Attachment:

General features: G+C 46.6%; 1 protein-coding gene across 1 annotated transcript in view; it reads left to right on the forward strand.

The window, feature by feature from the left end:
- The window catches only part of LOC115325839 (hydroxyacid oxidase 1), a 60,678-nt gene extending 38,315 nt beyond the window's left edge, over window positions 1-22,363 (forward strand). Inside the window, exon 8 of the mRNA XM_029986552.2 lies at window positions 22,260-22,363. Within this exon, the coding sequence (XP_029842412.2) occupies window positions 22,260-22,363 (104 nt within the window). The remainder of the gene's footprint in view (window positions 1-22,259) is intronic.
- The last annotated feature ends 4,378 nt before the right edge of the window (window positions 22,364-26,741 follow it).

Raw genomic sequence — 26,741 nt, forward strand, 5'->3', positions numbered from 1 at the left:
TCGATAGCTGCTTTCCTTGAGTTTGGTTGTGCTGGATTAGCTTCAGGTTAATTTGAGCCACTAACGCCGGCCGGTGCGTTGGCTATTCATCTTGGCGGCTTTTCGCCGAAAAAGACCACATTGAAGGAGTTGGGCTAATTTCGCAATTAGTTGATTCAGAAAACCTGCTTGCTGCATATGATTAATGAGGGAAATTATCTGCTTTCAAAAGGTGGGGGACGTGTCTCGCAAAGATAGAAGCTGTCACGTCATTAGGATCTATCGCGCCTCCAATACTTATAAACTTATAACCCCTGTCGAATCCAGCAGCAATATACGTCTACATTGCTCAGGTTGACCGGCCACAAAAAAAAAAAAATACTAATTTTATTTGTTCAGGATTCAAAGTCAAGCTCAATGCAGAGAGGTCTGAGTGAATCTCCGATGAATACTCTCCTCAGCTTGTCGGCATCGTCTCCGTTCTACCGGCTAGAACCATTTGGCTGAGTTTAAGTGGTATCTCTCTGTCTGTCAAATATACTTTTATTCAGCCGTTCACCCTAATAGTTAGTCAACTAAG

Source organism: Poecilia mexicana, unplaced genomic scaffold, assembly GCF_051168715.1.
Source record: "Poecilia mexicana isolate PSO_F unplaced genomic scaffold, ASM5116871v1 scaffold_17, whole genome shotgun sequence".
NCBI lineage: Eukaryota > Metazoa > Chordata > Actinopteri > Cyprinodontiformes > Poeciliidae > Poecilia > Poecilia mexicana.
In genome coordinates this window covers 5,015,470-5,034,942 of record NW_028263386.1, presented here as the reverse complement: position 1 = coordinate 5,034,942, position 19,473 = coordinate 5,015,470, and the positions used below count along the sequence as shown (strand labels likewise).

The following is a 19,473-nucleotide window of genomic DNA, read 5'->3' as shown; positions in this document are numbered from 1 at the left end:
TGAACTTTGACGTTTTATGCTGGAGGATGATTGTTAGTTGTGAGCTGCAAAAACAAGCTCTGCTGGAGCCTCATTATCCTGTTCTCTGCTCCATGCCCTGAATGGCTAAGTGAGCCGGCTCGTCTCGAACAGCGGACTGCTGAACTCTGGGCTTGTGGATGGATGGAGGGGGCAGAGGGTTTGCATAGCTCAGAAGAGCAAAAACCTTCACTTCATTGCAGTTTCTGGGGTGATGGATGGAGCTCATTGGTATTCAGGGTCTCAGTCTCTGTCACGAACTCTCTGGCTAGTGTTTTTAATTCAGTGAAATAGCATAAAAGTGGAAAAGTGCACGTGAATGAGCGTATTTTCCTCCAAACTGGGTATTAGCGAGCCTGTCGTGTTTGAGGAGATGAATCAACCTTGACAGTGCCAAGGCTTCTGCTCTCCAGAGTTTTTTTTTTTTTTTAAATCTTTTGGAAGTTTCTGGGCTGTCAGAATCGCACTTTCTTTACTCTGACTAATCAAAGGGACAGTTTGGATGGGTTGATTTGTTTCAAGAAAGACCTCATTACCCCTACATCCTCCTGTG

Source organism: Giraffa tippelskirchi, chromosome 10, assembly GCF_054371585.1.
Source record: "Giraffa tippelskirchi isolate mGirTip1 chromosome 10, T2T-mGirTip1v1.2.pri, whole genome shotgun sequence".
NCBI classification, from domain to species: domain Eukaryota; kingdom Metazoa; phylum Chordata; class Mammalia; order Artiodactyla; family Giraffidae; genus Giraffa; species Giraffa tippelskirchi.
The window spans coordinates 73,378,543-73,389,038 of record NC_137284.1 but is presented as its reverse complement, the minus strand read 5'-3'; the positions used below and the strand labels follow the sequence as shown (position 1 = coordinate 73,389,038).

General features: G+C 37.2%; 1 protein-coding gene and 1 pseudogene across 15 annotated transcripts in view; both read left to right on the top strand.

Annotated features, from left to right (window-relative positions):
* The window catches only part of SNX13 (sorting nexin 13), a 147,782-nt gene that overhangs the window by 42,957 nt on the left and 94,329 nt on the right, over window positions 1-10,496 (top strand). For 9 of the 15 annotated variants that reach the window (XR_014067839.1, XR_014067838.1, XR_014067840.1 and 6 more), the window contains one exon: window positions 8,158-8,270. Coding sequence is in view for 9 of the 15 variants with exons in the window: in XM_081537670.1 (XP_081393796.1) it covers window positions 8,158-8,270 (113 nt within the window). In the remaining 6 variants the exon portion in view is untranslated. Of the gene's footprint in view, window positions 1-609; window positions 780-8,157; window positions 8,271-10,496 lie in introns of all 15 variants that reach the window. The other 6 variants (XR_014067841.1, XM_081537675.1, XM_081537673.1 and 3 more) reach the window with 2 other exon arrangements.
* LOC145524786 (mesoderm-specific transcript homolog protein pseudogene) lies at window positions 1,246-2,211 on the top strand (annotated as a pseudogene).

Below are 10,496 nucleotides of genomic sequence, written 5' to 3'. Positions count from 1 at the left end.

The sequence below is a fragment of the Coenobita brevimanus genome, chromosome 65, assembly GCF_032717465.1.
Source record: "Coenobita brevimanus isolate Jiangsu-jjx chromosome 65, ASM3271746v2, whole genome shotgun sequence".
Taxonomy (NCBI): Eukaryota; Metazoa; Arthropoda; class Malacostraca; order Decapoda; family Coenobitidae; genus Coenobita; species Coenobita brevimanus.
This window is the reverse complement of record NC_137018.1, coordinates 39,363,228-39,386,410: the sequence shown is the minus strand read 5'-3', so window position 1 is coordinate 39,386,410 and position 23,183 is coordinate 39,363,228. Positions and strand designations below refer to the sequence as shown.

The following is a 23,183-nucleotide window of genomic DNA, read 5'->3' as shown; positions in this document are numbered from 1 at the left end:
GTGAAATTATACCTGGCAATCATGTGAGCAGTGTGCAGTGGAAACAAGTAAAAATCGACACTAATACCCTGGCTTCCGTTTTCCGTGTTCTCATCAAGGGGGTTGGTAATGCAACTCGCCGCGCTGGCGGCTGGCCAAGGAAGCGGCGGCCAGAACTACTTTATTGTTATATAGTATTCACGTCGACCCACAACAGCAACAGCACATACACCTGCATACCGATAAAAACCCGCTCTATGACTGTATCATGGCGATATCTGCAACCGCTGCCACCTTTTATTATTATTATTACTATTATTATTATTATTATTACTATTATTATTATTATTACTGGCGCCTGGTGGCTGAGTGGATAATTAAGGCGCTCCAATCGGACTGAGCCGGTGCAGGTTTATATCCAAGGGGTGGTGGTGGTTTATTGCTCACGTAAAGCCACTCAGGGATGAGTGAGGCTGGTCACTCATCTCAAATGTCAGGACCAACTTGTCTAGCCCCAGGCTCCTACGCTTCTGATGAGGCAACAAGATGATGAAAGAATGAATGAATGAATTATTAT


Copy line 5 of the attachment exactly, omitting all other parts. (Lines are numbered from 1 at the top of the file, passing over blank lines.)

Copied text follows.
Raw genomic sequence — 26,741 nt, forward strand, 5'->3', positions numbered from 1 at the left: